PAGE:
By Tasneem Essop, CAN International Executive Director
We are bearing witness to unprecedented actions by the Trump-led government in the US. The deployment of the military on domestic soil is not only unconstitutional, but also a chilling signal that America is hurtling towards fascism. Trump has, in effect, declared war on his own citizens.
We have witnessed unbelievably violent responses by the police in many cities across the US in reaction to the justified and necessary protests against the horrific murder of George Floyd who was killed by a policeman in Minneapolis. Thousands have been arrested, spurring protests in cities across the world in an important demonstration of global solidarity.
All of this takes place within the context of the current COVID-19 pandemic. The pandemic is impacting Black and brown communities disproportionately in the US, as it is everywhere else. It has laid bare the fault-lines of poverty and inequality in that country and the world.
The disproportionate burdens that Black and brown people, especially those living in poverty and suffering inequality across the world, face, is also fundamentally a feature of the climate crisis. Those bearing the worst impacts of climate change are not responsible for the cause of the climate crisis. The very systems that have contributed to the climate crisis has systemic racism built into its fabric. This is the climate injustice that we all need to fight against.
While we are struggling to deal with the COVID-19 crisis and while we are fighting racial injustice and autocratic rule in the US and elsewhere, many people are continuing to suffer the destructive impacts of climate change. The violence of the loss of life, livelihoods, homes and safety is devastating. And yet again, it is mainly Black and brown bodies on the line. We have seen this in the Pacific with cyclone Harold and in Bangladesh and India with Cyclone Amphan. Mega-swarms of locust, heatwaves, floods and landslides are all threatening millions with hunger and conflict and exacerbating the social and economic insecurity caused by the pandemic.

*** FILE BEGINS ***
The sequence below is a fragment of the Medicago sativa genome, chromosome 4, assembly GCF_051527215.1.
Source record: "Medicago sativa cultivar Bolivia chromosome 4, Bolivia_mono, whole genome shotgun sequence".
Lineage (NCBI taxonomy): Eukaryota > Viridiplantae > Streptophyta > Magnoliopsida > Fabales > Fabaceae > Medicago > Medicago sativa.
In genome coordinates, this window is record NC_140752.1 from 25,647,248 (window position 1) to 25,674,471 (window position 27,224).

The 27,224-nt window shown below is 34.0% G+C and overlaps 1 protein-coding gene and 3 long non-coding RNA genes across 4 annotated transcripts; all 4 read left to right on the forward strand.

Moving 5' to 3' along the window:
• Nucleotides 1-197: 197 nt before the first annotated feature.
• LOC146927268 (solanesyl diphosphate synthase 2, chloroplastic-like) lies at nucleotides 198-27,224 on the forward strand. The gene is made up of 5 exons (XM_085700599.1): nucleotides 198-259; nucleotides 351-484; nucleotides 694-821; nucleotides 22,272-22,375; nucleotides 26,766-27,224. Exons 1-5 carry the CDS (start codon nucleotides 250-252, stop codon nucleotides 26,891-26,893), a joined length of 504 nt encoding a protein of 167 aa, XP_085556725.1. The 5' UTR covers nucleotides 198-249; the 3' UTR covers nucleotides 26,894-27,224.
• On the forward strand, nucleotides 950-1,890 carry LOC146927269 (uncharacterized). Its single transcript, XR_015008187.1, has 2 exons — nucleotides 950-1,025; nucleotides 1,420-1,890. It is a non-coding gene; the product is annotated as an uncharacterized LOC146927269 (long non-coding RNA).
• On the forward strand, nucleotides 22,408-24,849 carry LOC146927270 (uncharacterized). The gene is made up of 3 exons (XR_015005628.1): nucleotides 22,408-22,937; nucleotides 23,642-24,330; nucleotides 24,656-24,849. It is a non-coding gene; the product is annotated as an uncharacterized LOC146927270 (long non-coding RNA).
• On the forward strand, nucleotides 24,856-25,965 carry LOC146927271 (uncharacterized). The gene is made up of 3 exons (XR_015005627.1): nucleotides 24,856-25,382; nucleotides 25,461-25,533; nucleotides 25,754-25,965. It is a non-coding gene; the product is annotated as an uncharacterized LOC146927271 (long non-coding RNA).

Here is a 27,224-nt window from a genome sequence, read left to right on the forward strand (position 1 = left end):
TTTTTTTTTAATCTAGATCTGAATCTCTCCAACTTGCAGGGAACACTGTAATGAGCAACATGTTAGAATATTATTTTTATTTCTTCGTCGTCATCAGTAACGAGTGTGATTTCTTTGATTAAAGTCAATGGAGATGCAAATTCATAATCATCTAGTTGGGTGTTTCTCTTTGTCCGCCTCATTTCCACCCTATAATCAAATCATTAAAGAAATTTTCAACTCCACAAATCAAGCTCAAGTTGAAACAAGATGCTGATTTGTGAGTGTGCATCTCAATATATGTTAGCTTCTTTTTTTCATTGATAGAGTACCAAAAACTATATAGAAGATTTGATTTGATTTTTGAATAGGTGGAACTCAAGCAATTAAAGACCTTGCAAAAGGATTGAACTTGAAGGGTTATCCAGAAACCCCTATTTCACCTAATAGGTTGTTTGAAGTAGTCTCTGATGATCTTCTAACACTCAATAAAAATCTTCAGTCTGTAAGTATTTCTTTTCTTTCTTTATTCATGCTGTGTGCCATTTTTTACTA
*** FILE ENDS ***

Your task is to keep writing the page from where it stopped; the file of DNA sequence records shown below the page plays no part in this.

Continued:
As a network we stand for equity, justice and human rights and we have recognised the fundamental connection between social and climate justice. It is now incumbent on us to express our support for those fighting racial injustice in the US right now, but it is also important for us to reflect the fight against racial injustice and systemic racism in all the work we do on climate, including the way we work, our policy positions and ensuring that our decision-making structures and platforms are inclusive.
We stand in solidarity with all our colleagues and allies in the US during these tragic and turbulent times and call for justice for George Floyd, Ahmad Arbary, Nina Pop, Breonna Taylor, Tony McDade and all other Black and brown women and men who have been subjected to police violence and systemic racism in the US.